GMS Offers New Offshore Wind Training Syllabus for Marine Coordinators
A new training syllabus from Green Marine Solutions (GMS) will provide answers for a new breed of skilled specialists who can take the tough offshore environment in their stride.
Modern marine coordinators (MCs) must be able to respond rapidly to events and incidents that unchecked could have serious consequences as larger wind farms operate further offshore. It is important that the right person is not intimidated when making hard choices quickly where a great deal of money is at stake.
As a result, as a specialist offshore services provider, GMS is developing a unique syllabus designed to give well-selected personnel the extra skills and knowledge they will need to take up responsible posts offshore. GMS has developed a double-MC-offering for wind industry operators. A marine coordination audit – essentially a wide-ranging GAP analysis – is followed by a package to train up the client’s own staff.
This twin-track approach has already been taken up by C-Power which operates the Thornton Bank Wind Farm off the Belgian coast. GMS is taking it more widely into Europe. The new syllabus, which GMS’ own service teams will go through, will also be rolled out to the industry.
A key element will be developing the skills and mind-set needed to anticipate and solve problems pro-actively with the goal of maintaining productivity and minimising costs at all times.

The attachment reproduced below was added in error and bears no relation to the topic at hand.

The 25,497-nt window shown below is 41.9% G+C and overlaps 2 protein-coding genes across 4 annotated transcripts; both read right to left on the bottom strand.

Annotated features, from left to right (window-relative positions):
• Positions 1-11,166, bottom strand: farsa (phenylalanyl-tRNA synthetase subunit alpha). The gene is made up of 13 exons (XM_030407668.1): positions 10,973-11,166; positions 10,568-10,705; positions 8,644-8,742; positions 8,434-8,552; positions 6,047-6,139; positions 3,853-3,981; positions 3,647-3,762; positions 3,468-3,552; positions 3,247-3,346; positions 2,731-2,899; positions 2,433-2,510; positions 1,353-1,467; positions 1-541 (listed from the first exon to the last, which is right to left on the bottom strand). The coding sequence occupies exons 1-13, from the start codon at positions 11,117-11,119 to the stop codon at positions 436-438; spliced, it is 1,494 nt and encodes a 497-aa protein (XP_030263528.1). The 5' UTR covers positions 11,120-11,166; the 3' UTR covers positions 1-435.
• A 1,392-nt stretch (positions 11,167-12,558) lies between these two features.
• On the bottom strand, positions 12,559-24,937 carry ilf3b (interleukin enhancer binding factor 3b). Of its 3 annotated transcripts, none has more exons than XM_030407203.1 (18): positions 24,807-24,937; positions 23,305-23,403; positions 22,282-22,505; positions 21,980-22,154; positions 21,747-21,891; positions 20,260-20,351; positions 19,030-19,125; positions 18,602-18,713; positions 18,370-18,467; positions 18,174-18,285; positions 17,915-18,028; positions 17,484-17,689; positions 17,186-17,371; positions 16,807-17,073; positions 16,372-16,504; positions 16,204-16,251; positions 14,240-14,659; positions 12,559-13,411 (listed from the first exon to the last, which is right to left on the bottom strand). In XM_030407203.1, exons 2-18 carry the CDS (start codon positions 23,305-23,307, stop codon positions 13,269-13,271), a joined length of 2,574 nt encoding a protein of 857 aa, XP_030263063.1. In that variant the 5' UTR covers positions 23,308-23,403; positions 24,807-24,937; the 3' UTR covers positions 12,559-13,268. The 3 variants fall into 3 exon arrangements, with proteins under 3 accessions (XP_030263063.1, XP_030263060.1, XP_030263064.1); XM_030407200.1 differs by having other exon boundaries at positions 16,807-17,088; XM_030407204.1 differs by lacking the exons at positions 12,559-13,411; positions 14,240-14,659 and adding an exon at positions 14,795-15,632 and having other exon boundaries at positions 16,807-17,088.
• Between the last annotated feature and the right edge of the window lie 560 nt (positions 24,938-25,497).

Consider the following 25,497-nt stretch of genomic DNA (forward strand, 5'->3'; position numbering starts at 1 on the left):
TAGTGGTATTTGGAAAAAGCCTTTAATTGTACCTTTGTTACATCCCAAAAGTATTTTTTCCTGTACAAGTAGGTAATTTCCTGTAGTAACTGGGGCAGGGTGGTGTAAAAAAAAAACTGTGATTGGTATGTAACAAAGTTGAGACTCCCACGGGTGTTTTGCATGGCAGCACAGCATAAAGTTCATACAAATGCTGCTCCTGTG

However, the company is bringing the same approach to other offshore skills. Operations Director, Richard Pargeter, is concerned about the future of many enthusiastic young people anxious to join the offshore wind industry and make good careers.
“A lot of lads are spending hard-earned money on training courses in the hope of finding work offshore. Yes, a seven-day course will give them the qualifications of a ‘safety passport’ to work in the industry.”
“But from an employer’s standpoint, what skills will they then be able to take offshore? They have to be able to add value from day one in a tough environment that may not suit everybody. Everyone has to justify their place in the boat!”
“Maybe their aptitude makes them best suited to being a painting, coatings or lifting equipment inspector. We think that gaining this skill is the first priority. New entrants can get their marine training from us and then go on to qualify to work offshore. That way, they have a greater chance of job security and satisfaction. No-one wants to see good people fail. Quite the opposite,” says Pargeter.
The advantage of this approach for the wind industry is a ready supply well-rounded, useful and confident employees or contractors who can fit in immediately. In parallel, GMS wants to circumvent the extremely high day-rates that are a legacy of the oil & gas industry.
Press release, July 01, 2014; Image: GMS